How have your own experiences as a business owner and self-employed classical musician influenced your teaching?
Well firstly, I don’t teach in the sense of being an academic, classroom-based lecturer. I am very much a practitioner and approach the role of advising students and graduates on business startup from the perspective of understanding what it is like to be self-employed myself. Until I reached the age of 37, I had only ever earned money from either playing or teaching the violin, and would perhaps still be doing that if an illness in my late 30’s hadn’t caused an arthritic condition in my hands. I think if you are going to advise and guide people on starting their own business or self-employment opportunity, you need to have experienced the issues they are facing yourself in order to gain their trust, fully appreciate their circumstances, and offer practical and relevant advice and support. That being said, it is always so much easier to spot potential solutions and opportunities when you are on the outside looking in at someone else’s problems, rather than trying to find solutions to your own business issues!
There’s an age-old debate about whether entrepreneurs are born or made. Can you weigh into this?
Can I be annoying and say perhaps it’s an element of both? I think there are certain characteristics that are frequently found in successful startup leaders which, by their very nature, are ‘built-in’, and so I suppose this comes under the category of born. However, even if the characteristics and ‘hard-wired’ elements are present, you will still need to develop skills, gain knowledge and be receptive to support and advice in order to be more successful.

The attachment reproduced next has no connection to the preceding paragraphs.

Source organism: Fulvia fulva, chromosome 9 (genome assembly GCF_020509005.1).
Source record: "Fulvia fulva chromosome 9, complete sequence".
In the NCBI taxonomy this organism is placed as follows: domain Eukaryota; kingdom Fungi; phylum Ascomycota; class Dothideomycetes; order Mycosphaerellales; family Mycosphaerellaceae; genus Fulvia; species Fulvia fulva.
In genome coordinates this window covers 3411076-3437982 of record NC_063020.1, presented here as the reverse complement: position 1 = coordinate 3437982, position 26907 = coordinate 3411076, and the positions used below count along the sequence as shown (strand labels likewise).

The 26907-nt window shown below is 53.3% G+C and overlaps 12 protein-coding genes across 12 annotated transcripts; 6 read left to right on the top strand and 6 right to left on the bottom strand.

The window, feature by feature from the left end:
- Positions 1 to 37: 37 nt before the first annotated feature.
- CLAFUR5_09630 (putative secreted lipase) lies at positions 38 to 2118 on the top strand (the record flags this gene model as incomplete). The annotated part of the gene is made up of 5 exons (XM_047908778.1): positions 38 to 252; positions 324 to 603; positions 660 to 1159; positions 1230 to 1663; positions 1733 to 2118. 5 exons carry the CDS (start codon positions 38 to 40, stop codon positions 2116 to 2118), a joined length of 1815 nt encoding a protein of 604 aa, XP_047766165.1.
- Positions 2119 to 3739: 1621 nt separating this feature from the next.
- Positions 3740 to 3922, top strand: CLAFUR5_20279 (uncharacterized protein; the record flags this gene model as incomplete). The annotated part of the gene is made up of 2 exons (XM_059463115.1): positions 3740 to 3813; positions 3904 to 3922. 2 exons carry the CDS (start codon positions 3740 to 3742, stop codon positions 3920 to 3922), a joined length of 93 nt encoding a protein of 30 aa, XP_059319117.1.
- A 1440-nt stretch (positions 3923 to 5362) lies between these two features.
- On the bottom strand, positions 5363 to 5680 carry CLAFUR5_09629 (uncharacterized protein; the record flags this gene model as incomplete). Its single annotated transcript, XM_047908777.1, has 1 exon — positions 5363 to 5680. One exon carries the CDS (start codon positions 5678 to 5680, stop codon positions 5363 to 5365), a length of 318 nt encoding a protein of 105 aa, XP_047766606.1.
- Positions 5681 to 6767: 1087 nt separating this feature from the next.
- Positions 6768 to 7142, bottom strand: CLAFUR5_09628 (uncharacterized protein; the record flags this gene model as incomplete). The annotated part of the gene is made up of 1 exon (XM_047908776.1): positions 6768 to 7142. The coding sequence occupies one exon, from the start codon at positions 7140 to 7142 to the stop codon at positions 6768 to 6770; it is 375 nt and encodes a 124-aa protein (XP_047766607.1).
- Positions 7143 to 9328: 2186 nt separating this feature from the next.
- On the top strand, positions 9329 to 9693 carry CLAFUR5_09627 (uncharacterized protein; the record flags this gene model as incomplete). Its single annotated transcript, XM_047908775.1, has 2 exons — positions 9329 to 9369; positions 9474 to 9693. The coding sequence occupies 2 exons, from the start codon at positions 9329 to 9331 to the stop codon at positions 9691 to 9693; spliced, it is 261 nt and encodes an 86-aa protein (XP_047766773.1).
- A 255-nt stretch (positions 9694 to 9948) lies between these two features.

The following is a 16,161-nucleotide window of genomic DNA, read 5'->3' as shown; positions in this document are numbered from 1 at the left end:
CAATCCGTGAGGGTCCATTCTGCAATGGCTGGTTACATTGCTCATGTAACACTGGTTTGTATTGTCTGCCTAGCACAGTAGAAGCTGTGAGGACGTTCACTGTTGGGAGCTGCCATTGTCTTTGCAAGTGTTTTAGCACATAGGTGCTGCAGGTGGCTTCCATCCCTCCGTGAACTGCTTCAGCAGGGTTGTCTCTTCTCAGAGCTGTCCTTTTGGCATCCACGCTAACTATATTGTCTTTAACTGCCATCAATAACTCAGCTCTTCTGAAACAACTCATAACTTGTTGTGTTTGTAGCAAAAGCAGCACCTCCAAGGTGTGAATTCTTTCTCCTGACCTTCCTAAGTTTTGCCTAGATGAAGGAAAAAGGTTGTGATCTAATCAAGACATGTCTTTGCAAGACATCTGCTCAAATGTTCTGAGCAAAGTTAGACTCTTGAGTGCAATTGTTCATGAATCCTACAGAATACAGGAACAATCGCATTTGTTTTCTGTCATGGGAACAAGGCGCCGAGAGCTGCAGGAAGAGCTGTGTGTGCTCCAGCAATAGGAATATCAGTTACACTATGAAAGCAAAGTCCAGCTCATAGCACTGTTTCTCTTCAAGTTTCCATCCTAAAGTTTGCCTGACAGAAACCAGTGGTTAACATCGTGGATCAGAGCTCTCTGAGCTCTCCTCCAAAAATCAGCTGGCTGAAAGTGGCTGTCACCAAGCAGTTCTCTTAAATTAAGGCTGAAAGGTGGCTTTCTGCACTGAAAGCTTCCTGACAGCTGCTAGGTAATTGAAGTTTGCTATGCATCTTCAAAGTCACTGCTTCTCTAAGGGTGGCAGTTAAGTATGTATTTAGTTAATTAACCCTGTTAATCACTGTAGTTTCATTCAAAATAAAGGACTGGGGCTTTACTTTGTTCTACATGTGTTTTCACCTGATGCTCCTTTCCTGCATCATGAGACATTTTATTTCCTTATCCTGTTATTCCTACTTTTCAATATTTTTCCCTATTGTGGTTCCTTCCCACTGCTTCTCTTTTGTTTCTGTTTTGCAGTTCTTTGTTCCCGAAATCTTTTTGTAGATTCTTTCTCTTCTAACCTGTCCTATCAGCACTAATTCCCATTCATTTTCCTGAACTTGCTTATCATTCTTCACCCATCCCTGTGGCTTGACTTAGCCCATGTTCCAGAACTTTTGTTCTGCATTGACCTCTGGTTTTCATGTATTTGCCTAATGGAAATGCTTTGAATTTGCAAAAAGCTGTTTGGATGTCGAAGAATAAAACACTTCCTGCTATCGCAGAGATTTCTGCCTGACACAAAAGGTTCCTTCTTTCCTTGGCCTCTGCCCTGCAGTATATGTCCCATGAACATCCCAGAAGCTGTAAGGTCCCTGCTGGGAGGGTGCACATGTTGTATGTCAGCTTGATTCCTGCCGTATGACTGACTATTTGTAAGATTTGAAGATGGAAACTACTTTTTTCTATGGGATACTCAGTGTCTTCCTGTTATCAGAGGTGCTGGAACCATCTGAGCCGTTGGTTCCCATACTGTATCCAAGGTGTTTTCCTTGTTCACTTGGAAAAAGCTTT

For students who don’t want to be entrepreneurs, what other benefits does enterprise education provide?
How long have you got?!
The ability to spot opportunities, solve problems, think creatively, develop persuasive reasoning, research and collect evidence and to become enterprising employees, to name just a few.
Where do you hope to see enterprise education in five years’ time?
Hopefully more widely and readily understood and accepted, and therefore integral to all aspects of education.
What does a typical day look like in the world of Philip Clegg?
That’s a tricky one as there really isn’t a typical day. In fact, one of the great things about working in this arena is the sheer variety. Looking at yesterday, just as an example, my day included a meeting with my enterprise team colleagues to both plan and discuss any current issues in our support programmes. I then met with a student who wanted help in planning a new venture. The afternoon included some preparation for speaking at a Westminster Higher Education Forum about our Enterprise Placement Year programme next week, and finished with a visit to our incubator (The Duke of York Young Entrepreneur Centre) for some prospective University of Huddersfield students.
And finally, Philip, tell us: if you were an animal, what would you be and why?
Probably a swan – yes OK, maybe I’m more of a duck! Either way, hopefully fairly calm on the surface, whilst paddling rather furiously underneath to keep the diverse elements of my life on track!